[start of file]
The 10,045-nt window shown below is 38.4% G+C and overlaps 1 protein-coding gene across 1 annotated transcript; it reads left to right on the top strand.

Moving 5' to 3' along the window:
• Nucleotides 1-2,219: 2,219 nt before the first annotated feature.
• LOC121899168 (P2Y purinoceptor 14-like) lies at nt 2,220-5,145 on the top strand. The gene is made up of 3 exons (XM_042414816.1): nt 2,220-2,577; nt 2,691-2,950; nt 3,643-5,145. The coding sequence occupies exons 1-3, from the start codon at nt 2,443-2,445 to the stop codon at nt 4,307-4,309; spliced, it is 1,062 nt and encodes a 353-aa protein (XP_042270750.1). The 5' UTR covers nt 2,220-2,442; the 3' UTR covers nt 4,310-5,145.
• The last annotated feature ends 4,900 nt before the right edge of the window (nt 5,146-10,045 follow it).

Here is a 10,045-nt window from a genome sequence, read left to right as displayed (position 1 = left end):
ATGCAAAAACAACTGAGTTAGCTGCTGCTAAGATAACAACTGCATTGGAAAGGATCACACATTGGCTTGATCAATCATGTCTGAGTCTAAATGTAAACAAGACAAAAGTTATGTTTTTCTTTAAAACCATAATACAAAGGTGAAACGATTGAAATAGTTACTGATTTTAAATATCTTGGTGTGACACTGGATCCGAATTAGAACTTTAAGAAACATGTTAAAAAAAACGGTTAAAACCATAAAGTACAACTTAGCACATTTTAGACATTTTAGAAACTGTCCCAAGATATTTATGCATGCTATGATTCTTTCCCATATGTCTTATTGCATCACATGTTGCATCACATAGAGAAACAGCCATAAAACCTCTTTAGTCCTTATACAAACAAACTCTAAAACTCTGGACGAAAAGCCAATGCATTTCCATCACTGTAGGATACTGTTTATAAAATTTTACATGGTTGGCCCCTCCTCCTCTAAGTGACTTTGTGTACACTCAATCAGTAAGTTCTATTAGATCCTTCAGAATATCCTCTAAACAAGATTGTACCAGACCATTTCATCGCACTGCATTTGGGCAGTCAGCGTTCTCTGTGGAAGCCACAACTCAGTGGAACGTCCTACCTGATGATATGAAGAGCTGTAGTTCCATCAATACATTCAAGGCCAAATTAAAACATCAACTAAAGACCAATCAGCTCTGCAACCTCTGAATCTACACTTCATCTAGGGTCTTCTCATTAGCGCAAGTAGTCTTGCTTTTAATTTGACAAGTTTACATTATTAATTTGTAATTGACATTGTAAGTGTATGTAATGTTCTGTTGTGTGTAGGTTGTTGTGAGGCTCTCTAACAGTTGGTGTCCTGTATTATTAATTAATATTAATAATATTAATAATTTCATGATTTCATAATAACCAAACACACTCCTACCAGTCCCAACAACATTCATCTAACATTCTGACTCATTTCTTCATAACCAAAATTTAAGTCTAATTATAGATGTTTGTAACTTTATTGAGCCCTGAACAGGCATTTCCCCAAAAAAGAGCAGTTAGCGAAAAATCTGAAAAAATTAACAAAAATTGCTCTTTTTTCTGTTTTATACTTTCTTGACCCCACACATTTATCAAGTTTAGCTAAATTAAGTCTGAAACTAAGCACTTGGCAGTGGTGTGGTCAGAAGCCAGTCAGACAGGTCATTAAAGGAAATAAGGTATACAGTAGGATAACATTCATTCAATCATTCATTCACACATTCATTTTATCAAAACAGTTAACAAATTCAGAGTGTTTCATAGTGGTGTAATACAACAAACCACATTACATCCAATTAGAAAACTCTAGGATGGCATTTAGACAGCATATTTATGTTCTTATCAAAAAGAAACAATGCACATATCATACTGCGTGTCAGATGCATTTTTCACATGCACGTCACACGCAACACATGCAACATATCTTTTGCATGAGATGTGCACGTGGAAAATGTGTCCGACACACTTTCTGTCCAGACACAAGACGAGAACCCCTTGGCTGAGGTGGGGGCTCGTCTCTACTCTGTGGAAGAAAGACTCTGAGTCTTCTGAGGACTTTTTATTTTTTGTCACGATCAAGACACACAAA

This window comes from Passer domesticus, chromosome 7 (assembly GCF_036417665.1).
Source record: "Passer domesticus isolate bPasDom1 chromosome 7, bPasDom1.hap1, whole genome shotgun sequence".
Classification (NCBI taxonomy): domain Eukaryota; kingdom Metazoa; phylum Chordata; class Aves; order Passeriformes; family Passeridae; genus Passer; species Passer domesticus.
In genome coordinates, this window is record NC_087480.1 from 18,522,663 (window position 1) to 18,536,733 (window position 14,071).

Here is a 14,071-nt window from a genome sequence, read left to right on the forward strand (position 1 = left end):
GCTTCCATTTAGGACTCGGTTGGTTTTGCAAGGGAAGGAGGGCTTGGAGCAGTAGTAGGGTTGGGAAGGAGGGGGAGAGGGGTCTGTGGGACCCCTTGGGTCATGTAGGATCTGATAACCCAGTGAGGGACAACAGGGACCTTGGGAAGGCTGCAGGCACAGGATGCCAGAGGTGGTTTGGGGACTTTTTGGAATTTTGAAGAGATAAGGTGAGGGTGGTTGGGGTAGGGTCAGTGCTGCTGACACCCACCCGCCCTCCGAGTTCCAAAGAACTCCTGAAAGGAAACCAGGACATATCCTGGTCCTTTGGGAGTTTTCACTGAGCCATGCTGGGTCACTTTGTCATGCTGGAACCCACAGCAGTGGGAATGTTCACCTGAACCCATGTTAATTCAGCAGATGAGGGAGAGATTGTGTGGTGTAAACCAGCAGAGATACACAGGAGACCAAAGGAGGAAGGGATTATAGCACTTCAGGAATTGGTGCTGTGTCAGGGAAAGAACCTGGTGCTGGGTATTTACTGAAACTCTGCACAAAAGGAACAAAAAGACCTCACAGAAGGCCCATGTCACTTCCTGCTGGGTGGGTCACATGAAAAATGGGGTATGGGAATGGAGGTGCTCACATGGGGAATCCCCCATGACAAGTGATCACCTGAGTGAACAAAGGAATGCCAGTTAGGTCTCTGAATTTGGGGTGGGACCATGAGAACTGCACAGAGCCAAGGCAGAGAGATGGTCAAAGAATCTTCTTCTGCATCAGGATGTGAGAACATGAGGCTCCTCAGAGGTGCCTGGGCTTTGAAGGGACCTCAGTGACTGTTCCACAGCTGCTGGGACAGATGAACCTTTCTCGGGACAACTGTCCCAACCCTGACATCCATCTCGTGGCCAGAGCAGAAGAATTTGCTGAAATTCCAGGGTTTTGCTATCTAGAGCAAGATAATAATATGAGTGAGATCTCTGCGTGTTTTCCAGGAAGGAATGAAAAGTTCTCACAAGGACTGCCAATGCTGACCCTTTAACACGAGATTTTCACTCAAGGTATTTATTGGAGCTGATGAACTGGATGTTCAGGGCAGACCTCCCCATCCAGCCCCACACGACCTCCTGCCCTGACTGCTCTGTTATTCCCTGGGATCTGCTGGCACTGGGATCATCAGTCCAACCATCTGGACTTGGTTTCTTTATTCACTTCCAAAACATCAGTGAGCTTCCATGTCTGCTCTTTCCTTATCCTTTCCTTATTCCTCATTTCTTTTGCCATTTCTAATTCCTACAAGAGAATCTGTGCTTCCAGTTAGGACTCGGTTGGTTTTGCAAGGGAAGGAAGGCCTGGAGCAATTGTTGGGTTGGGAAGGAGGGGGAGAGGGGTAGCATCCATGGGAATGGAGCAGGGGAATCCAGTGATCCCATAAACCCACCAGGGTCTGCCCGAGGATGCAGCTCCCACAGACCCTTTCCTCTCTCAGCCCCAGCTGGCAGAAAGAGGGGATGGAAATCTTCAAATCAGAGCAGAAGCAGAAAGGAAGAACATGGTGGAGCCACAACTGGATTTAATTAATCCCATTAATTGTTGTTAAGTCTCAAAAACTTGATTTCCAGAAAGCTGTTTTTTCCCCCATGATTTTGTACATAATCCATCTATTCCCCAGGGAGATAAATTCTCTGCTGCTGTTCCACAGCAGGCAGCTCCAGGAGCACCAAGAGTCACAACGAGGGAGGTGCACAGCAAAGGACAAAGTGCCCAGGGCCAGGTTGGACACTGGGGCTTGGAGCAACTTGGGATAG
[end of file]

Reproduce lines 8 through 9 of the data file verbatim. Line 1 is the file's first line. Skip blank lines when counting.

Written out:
This window comes from Passer domesticus, chromosome 7 (assembly GCF_036417665.1).
Source record: "Passer domesticus isolate bPasDom1 chromosome 7, bPasDom1.hap1, whole genome shotgun sequence".